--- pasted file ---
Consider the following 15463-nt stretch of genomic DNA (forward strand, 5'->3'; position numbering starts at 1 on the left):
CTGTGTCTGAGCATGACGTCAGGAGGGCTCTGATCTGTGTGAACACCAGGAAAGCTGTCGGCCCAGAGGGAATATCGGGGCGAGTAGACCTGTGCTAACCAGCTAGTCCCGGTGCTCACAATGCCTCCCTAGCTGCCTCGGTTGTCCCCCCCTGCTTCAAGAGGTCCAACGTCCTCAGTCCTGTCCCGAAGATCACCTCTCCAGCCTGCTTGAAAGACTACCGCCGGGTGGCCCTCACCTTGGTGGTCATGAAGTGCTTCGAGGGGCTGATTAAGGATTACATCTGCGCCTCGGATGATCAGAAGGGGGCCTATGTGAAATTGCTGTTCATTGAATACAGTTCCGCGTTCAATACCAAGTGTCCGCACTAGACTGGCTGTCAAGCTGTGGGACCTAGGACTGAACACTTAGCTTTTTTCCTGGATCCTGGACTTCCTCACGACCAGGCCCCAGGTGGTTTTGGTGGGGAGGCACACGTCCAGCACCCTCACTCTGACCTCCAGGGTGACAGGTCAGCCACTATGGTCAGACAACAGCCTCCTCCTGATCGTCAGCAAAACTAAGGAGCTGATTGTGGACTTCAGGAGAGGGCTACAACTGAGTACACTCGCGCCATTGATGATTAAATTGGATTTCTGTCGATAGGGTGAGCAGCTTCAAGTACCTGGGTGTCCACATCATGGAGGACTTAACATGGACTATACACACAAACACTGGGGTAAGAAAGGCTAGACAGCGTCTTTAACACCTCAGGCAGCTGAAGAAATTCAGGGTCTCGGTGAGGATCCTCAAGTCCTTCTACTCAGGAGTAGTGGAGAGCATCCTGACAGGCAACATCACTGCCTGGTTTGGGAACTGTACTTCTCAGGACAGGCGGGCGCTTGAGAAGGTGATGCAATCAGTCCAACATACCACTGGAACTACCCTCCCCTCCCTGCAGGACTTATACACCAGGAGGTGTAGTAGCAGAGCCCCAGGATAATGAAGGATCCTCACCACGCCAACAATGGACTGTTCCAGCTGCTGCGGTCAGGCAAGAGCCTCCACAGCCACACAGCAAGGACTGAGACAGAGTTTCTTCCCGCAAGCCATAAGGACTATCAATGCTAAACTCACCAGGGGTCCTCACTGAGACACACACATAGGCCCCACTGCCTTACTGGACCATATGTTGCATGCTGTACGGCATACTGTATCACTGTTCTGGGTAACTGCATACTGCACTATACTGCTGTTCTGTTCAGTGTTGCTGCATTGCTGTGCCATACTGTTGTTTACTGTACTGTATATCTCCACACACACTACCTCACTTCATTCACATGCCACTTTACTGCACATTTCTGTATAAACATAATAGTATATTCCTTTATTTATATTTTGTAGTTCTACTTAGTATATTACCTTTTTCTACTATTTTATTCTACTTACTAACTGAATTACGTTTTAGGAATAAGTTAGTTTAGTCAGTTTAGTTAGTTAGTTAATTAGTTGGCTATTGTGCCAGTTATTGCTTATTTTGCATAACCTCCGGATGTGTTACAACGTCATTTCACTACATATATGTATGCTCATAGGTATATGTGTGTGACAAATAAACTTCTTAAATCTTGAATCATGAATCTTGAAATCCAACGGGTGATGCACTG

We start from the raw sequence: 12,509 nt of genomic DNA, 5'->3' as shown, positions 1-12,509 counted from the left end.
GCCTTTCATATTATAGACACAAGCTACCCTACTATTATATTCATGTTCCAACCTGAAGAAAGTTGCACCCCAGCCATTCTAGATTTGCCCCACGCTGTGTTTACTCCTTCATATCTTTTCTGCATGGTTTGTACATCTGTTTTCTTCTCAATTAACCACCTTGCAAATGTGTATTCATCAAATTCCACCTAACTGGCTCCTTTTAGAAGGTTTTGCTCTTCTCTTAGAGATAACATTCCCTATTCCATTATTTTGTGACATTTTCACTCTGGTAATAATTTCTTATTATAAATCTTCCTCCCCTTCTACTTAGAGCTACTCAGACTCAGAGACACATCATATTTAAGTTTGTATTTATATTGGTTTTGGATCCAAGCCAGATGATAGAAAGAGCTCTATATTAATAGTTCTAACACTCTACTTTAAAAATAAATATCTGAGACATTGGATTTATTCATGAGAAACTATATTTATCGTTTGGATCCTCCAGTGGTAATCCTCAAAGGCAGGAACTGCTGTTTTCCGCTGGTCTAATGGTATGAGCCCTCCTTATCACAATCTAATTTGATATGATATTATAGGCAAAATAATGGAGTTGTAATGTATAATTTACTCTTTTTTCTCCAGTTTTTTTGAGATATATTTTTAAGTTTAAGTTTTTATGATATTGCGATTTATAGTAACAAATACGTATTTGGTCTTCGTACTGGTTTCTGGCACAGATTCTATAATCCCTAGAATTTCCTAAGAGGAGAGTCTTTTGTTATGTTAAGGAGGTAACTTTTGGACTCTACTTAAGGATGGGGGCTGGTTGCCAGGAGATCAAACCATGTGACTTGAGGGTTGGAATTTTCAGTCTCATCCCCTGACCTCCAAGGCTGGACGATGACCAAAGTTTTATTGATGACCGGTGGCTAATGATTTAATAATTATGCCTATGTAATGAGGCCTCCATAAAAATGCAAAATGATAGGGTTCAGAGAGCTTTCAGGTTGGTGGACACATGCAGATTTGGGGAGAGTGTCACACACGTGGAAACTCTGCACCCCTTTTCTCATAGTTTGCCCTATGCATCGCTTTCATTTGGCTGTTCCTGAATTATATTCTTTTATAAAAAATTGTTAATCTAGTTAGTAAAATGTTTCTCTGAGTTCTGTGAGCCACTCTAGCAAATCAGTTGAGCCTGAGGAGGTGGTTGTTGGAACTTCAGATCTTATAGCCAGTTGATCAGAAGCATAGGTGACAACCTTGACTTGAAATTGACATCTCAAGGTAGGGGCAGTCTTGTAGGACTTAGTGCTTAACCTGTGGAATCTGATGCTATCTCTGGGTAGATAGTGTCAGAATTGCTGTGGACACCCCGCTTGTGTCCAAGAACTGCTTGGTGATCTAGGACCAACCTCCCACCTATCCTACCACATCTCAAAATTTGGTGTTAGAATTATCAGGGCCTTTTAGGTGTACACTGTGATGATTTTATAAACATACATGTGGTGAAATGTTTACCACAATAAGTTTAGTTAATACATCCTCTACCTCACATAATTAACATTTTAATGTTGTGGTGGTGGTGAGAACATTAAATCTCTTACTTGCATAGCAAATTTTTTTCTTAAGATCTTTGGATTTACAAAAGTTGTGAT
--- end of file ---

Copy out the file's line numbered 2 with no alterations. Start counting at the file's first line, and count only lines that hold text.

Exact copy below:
CTGTGTCTGAGCATGACGTCAGGAGGGCTCTGATCTGTGTGAACACCAGGAAAGCTGTCGGCCCAGAGGGAATATCGGGGCGAGTAGACCTGTGCTAACCAGCTAGTCCCGGTGCTCACAATGCCTCCCTAGCTGCCTCGGTTGTCCCCCCCTGCTTCAAGAGGTCCAACGTCCTCAGTCCTGTCCCGAAGATCACCTCTCCAGCCTGCTTGAAAGACTACCGCCGGGTGGCCCTCACCTTGGTGGTCATGAAGTGCTTCGAGGGGCTGATTAAGGATTACATCTGCGCCTCGGATGATCAGAAGGGGGCCTATGTGAAATTGCTGTTCATTGAATACAGTTCCGCGTTCAATACCAAGTGTCCGCACTAGACTGGCTGTCAAGCTGTGGGACCTAGGACTGAACACTTAGCTTTTTTCCTGGATCCTGGACTTCCTCACGACCAGGCCCCAGGTGGTTTTGGTGGGGAGGCACACGTCCAGCACCCTCACTCTGACCTCCAGGGTGACAGGTCAGCCACTATGGTCAGACAACAGCCTCCTCCTGATCGTCAGCAAAACTAAGGAGCTGATTGTGGACTTCAGGAGAGGGCTACAACTGAGTACACTCGCGCCATTGATGATTAAATTGGATTTCTGTCGATAGGGTGAGCAGCTTCAAGTACCTGGGTGTCCACATCATGGAGGACTTAACATGGACTATACACACAAACACTGGGGTAAGAAAGGCTAGACAGCGTCTTTAACACCTCAGGCAGCTGAAGAAATTCAGGGTCTCGGTGAGGATCCTCAAGTCCTTCTACTCAGGAGTAGTGGAGAGCATCCTGACAGGCAACATCACTGCCTGGTTTGGGAACTGTACTTCTCAGGACAGGCGGGCGCTTGAGAAGGTGATGCAATCAGTCCAACATACCACTGGAACTACCCTCCCCTCCCTGCAGGACTTATACACCAGGAGGTGTAGTAGCAGAGCCCCAGGATAATGAAGGATCCTCACCACGCCAACAATGGACTGTTCCAGCTGCTGCGGTCAGGCAAGAGCCTCCACAGCCACACAGCAAGGACTGAGACAGAGTTTCTTCCCGCAAGCCATAAGGACTATCAATGCTAAACTCACCAGGGGTCCTCACTGAGACACACACATAGGCCCCACTGCCTTACTGGACCATATGTTGCATGCTGTACGGCATACTGTATCACTGTTCTGGGTAACTGCATACTGCACTATACTGCTGTTCTGTTCAGTGTTGCTGCATTGCTGTGCCATACTGTTGTTTACTGTACTGTATATCTCCACACACACTACCTCACTTCATTCACATGCCACTTTACTGCACATTTCTGTATAAACATAATAGTATATTCCTTTATTTATATTTTGTAGTTCTACTTAGTATATTACCTTTTTCTACTATTTTATTCTACTTACTAACTGAATTACGTTTTAGGAATAAGTTAGTTTAGTCAGTTTAGTTAGTTAGTTAATTAGTTGGCTATTGTGCCAGTTATTGCTTATTTTGCATAACCTCCGGATGTGTTACAACGTCATTTCACTACATATATGTATGCTCATAGGTATATGTGTGTGACAAATAAACTTCTTAAATCTTGAATCATGAATCTTGAAATCCAACGGGTGATGCACTG